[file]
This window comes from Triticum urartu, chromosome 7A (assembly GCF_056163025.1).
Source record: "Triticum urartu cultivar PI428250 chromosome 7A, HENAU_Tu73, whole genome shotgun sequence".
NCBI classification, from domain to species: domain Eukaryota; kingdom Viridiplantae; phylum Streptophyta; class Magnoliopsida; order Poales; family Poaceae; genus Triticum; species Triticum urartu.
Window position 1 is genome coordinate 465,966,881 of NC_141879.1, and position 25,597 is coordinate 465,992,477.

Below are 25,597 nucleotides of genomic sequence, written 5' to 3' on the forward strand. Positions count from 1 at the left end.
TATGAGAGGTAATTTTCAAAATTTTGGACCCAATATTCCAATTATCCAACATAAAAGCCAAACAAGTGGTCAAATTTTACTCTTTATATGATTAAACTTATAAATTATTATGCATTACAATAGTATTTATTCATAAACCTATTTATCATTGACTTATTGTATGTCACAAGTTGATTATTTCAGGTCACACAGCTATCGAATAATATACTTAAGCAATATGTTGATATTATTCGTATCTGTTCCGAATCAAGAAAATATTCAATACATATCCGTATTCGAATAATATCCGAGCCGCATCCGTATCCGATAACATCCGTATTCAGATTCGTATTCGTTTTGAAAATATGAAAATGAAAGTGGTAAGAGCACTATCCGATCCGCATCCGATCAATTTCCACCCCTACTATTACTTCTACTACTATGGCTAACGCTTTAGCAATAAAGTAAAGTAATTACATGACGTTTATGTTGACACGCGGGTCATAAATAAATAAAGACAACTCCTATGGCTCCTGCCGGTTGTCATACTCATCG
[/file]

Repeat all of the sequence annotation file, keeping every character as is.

This window comes from Triticum urartu, chromosome 7A (assembly GCF_056163025.1).
Source record: "Triticum urartu cultivar PI428250 chromosome 7A, HENAU_Tu73, whole genome shotgun sequence".
NCBI classification, from domain to species: domain Eukaryota; kingdom Viridiplantae; phylum Streptophyta; class Magnoliopsida; order Poales; family Poaceae; genus Triticum; species Triticum urartu.
Window position 1 is genome coordinate 465,966,881 of NC_141879.1, and position 25,597 is coordinate 465,992,477.

Below are 25,597 nucleotides of genomic sequence, written 5' to 3' on the forward strand. Positions count from 1 at the left end.
TATGAGAGGTAATTTTCAAAATTTTGGACCCAATATTCCAATTATCCAACATAAAAGCCAAACAAGTGGTCAAATTTTACTCTTTATATGATTAAACTTATAAATTATTATGCATTACAATAGTATTTATTCATAAACCTATTTATCATTGACTTATTGTATGTCACAAGTTGATTATTTCAGGTCACACAGCTATCGAATAATATACTTAAGCAATATGTTGATATTATTCGTATCTGTTCCGAATCAAGAAAATATTCAATACATATCCGTATTCGAATAATATCCGAGCCGCATCCGTATCCGATAACATCCGTATTCAGATTCGTATTCGTTTTGAAAATATGAAAATGAAAGTGGTAAGAGCACTATCCGATCCGCATCCGATCAATTTCCACCCCTACTATTACTTCTACTACTATGGCTAACGCTTTAGCAATAAAGTAAAGTAATTACATGACGTTTATGTTGACACGCGGGTCATAAATAAATAAAGACAACTCCTATGGCTCCTGCCGGTTGTCATACTCATCG